How Goldman Sachs Group Inc And 13 Wall Street Stalwarts Plan To Change Communication
Goldman Sachs Group Inc (NYSE: GS) is among several financial institutions that have poured $66 million into Symphony, a new communications and workflow tech company. The firm was built with the acquisition of Perzo, a private communications tool from David Gurle.
Gurle was appointed CEO of Symphony upon the company's official debut on October 1.
The full list of partners includes Bank of America Corp, The Bank of New York Mellon Corporation, BlackRock, Inc., Citadel, Citigroup Inc, Credit Suisse Group AG, Deutsche Bank AG, Jefferies, JPMorgan Chase & Co., Maverick, Morgan Stanley, Nomura Holdings, Inc. and Wells Fargo & Co.
"We decided that the most important attribute is to make sure that all of our users, [whether] they're paid or free users, have the same experience," Gurle told Benzinga.
That experience involved the use of compliant standards and end-to-end encryption. "When you do cloud, you must take super care of the data integrity and data privacy and the security of that data," Gurle explained.
"We have this end-to-end encryption model where the data is encrypted before it leaves your computer or mobile phone."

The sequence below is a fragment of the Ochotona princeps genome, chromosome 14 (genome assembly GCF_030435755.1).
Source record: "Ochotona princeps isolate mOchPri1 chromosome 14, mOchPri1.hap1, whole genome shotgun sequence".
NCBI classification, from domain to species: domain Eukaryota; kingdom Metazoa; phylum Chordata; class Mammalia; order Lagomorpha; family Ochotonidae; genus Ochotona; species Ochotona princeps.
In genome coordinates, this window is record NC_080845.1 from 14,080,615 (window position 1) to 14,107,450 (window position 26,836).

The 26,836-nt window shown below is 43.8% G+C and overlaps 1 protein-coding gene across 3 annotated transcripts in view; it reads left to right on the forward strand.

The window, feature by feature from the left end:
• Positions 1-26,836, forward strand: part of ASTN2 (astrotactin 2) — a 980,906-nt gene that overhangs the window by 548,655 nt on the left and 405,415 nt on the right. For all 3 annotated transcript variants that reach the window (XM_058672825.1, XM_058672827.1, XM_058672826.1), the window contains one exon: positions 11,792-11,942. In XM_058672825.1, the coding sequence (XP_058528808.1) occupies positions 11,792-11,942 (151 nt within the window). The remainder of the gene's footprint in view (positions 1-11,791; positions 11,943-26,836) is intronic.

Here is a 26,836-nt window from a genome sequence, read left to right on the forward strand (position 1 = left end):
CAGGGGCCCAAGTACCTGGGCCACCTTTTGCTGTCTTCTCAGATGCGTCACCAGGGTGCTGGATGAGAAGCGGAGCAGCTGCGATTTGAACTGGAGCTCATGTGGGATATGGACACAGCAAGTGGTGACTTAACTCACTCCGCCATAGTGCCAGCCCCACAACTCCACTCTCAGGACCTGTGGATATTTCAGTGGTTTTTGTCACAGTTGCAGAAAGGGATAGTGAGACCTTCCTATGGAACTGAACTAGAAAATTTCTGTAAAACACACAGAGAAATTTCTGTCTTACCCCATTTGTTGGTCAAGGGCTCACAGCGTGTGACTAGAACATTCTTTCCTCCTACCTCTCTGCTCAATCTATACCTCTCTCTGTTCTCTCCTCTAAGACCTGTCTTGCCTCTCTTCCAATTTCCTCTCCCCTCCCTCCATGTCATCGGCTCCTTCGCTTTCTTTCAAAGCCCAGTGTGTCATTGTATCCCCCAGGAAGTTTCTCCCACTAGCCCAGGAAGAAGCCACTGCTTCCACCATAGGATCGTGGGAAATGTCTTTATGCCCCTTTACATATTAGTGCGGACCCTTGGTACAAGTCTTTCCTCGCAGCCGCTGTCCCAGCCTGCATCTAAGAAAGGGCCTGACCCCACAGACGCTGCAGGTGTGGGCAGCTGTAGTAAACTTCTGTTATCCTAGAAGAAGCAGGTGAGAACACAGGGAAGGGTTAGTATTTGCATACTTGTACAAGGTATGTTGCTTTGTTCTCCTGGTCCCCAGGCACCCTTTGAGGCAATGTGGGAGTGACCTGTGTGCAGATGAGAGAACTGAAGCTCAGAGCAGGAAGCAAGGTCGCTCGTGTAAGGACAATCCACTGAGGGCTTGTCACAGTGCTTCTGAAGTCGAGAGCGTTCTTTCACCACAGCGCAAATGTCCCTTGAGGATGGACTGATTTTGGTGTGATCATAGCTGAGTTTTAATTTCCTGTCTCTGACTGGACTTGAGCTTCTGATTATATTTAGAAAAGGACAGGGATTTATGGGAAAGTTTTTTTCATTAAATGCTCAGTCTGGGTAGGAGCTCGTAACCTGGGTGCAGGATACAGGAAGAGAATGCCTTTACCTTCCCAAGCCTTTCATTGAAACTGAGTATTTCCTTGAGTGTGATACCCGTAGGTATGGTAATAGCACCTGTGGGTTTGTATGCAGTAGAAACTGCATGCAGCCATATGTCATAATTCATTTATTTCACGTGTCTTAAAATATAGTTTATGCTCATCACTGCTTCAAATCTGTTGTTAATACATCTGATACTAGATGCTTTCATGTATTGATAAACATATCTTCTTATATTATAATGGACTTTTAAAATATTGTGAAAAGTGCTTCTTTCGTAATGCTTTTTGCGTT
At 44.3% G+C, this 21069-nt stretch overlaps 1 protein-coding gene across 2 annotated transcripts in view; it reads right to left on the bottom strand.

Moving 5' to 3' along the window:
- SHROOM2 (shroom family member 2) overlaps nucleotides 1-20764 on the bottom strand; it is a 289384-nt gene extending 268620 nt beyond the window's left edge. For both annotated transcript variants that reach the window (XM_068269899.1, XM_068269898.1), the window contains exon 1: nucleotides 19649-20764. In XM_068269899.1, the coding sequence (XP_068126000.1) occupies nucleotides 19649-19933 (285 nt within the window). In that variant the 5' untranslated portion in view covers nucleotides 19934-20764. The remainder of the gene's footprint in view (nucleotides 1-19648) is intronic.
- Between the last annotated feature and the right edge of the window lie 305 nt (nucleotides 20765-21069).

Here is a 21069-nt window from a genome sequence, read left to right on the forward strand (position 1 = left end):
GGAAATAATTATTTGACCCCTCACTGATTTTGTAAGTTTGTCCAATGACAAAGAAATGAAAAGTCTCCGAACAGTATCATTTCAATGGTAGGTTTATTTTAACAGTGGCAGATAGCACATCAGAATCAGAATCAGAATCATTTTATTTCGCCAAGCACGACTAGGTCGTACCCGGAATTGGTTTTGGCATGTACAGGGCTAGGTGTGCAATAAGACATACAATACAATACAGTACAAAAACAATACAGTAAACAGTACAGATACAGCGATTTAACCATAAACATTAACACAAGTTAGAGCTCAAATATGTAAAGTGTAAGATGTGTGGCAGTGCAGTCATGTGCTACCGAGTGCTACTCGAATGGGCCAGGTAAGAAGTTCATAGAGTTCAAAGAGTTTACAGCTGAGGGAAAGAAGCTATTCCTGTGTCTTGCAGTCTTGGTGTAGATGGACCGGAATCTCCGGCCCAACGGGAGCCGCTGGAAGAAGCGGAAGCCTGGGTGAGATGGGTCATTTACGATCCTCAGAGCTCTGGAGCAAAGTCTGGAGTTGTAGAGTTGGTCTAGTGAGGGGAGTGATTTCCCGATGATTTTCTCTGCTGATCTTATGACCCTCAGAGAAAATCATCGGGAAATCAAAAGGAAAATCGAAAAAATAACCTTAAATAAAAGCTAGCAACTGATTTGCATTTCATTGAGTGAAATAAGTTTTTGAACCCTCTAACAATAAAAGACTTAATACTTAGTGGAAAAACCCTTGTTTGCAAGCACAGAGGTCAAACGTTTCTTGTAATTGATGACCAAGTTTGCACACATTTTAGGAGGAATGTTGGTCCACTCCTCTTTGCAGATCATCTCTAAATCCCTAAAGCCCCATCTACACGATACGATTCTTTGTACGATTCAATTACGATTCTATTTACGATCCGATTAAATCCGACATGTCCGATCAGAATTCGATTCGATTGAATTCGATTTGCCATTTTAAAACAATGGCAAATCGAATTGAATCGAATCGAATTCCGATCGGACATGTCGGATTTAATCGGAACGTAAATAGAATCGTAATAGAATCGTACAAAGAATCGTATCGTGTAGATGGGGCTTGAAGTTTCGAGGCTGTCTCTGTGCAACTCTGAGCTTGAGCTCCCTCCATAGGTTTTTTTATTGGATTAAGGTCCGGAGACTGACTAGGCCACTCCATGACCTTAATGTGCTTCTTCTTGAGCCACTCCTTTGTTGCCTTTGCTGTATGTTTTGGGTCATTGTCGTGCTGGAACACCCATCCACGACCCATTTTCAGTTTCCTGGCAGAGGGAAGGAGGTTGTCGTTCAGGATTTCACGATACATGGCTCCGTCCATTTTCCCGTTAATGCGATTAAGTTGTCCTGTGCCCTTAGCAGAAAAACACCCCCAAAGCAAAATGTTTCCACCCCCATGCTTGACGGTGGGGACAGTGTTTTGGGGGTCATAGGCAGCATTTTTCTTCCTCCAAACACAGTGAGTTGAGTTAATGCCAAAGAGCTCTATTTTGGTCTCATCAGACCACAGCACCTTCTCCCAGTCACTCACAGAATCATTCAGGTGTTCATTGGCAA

Symphony also enables integration with any third-party application, allowing those apps to be integrated into Symphony and vice versa. The platform is also open source.
"Any third-party application can take a piece or whole of Symphony and integrate it in their own application," Gurle added.
"When you build a technology like Symphony and you claim to have security, naturally people ask questions about the transparency of the security model. The best way to guarantee transparency and show you are true to your words -- and there are no backdoors in the code -- is to show the system to all of the world's experts [and] anybody who wants to see it. Therefore they can vouch for that claim of openness -- the transparency, security that we have implemented in our system."
Symphony has already received more than 5,000 inquiries from individuals who are interested in using the service.
As a startup that only recently came out of stealth mode -- and is still months away from its public release -- Symphony is already a success story.
"Anybody can sign up," said Gurle. "There are no restrictions for this."
Thus, consumers will be able to use Symphony for work, personal conversations and any other chat experience they desire. This makes it a direct competitor to many other messaging services, including Skype -- one of Gurle's former employers.
Disclosure: At the time of this writing, Louis Bedigian had no position in the equities mentioned in this report.
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